2-year-old Yemeni boy whose mother sued US to see him has died

Shaima Swileh, of Yemen, holds her dying 2-year old son Abdullah Hassan at UCSF Benioff Children's Hospital in Oakland. (AP)
Updated 29 December 2018
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2-year-old Yemeni boy whose mother sued US to see him has died

CALIFORNIA: The 2-year-old son of a Yemeni woman who sued the Trump administration to let her into the country to be with the ailing boy has died.
Abdullah Hassan died Friday in UCSF Benioff Children’s Hospital in Oakland, where his father Ali Hassan brought him in the fall to get treatment for a genetic brain disorder.
Ali Hassan is a US citizen who lives in Stockton, California. He and his wife Shaima Swileh moved to Egypt after marrying in Yemen in 2016. Swileh is not an American citizen and remained in Egypt while fighting for a visa.
“We are heartbroken. We had to say goodbye to our baby, the light of our lives,” Ali Hassan said.
Swileh held her son for the first time in the hospital 10 days ago.
A funeral is scheduled for Saturday.
Swileh had been trying to get a visa since 2017, so the family could move to the United States.
Citizens from Yemen and four other mostly Muslim countries, along with North Korea and Venezuela, are restricted from coming to the United States under President Donald Trump’ s travel ban.
When the boy’s health worsened, the father went ahead to California in October to get their son help, and Swileh remained in Egypt hoping for a visa. As the couple fought for a waiver, doctors put Abdullah on life support.
“My wife is calling me every day wanting to kiss and hold her son for the one last time,” said Ali Hassan, choking up at a news conference earlier this month.
He started losing hope and was considering pulling his son off life support to end his suffering. But then a hospital social worker reached out to the Council on American-Islamic Relations, which sued on Dec. 16, said Basim Elkarra, executive director of the group in Sacramento.
The State Department granted Swileh a waiver the next day.
“With their courage, this family has inspired our nation to confront the realities of Donald Trump’s Muslim Ban,” said Saad Sweilem, a lawyer with the council who represents the family. “In his short life, Abdullah has been a guiding light for all of us in the fight against xenophobia and family separation.”


North Korea faces lowest crop harvest in 5 years, widespread food shortages -UN

Updated 20 September 2019

North Korea faces lowest crop harvest in 5 years, widespread food shortages -UN

  • South Korea has pledged to provide 50,000 tons of rice aid to its northern neighbor through the UN World Food Programme
  • Sporadic famines are common in North Korea, although a severe nationwide famine in the 1990s killed as many as a million people

SEOUL: North Korea’s crop production this year is expected to drop to its lowest level in five years, bringing serious shortages for 40 percent of the population, as a dry spell and poor irrigation hit an economy already reeling from sanctions over its weapons programs, the United Nations said on Thursday.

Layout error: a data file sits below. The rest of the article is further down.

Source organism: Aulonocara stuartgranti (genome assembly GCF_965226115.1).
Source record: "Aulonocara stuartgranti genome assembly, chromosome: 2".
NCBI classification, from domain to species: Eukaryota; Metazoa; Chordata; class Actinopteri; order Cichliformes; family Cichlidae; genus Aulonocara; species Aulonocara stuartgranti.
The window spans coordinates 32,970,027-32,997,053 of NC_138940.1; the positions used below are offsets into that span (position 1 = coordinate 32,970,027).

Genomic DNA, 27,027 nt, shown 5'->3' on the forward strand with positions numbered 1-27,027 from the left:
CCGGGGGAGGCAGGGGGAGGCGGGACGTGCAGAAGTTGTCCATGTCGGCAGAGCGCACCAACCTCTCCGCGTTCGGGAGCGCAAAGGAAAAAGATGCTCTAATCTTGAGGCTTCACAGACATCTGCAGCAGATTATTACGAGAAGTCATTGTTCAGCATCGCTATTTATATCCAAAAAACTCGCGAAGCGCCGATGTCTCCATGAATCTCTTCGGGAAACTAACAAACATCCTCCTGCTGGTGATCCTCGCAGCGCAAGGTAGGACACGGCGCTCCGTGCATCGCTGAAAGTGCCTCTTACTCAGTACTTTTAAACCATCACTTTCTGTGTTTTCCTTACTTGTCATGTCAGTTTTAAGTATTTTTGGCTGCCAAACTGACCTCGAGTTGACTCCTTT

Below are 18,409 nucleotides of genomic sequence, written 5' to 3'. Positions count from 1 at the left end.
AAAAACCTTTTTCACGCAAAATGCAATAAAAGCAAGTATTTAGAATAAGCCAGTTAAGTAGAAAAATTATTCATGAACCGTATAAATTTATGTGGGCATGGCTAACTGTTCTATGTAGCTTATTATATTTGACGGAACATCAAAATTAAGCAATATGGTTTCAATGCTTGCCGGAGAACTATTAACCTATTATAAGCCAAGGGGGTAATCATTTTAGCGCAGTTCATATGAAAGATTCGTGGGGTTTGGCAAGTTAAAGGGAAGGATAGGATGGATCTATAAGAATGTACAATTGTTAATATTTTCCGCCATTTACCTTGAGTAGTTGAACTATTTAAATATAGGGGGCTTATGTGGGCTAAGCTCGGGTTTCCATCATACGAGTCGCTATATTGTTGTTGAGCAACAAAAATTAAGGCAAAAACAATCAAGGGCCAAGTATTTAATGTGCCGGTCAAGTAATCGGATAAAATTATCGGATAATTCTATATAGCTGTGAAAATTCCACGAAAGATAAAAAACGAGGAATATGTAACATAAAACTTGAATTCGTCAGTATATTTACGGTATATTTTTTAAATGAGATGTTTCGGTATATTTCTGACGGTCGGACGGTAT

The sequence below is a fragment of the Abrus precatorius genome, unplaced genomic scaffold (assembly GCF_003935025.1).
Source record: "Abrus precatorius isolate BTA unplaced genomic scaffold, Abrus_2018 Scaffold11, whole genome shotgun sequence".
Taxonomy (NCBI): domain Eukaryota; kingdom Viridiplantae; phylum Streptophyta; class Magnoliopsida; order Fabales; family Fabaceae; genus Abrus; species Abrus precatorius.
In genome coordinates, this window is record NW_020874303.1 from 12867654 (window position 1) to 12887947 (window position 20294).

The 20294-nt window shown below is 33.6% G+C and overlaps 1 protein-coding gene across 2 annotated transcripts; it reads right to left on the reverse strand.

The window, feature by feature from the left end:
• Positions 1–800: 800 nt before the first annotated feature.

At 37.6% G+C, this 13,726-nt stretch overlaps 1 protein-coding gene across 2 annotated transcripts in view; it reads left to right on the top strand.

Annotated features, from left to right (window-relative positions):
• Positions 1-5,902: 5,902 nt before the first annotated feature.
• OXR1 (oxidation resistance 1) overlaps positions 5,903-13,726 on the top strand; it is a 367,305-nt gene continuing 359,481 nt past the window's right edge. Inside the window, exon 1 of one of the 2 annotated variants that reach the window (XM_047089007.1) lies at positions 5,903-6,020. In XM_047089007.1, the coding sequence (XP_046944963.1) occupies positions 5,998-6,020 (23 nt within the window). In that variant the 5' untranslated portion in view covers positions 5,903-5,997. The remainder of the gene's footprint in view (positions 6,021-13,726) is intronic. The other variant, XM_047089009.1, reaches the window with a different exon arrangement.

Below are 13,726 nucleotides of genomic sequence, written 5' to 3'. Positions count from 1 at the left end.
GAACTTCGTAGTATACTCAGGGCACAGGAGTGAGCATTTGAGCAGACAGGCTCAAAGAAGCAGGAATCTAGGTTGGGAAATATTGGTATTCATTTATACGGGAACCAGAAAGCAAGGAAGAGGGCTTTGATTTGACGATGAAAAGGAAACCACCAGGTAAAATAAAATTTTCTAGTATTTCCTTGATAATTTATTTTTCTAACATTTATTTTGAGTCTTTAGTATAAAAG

In its latest quarterly Crop Prospects and Food Situation report, the UN Food and Agriculture Organization (FAO) said the poor harvest of the country’s main crops, rice and maize, means 10.1 million people are in urgent need of assistance.
“Below-average rains and low irrigation availability between mid-April and mid-July, a critical period for crop development, mainly affected the main season rice and maize crops,” the FAO said. The report, which covers cereal supply and demand around the world and identifies countries that need external food aid, didn’t disclose detailed estimates of production by volume.
North Korea has long struggled with food shortages and a dysfunctional state rationing system, and state media has in recent months warned of drought and other “persisting abnormal phenomena.”
The crops shortfall comes as the country bids to contain the spread of African swine fever in its pig herd, following confirmation of a first case in May.
The disease, fatal to pigs though not harmful to humans, has spread into Asia — including South Korea — since first being detected in China last year, resulting in large-scale culls and reduced production of pork, a staple meat across the region including in North Korea.
The FAO report followed earlier UN assessments this year that the isolated country’s food production last year fell to its lowest level in more than a decade amid a prolonged heatwave, typhoon and floods.
South Korea has pledged to provide 50,000 tons of rice aid to its northern neighbor through the UN World Food Programme (WFP). But its delivery has been delayed by Pyongyang’s lukewarm response amid stalled inter-Korean dialogue and denuclearization talks with the United States, Seoul officials said.
In July, the North’s official KCNA news agency said a campaign to mitigate the effects of drought was under way by digging canals and wells, installing pumps, and using people and vehicles to transport water.
But North Korea has told the United Nations to cut the number of its staff it deploys in the country for aid programs. citing the “politicization of UN assistance by hostile forces.”
Sporadic famines are common in North Korea, but observers said a severe nationwide famine in the 1990s killed as many as a million people.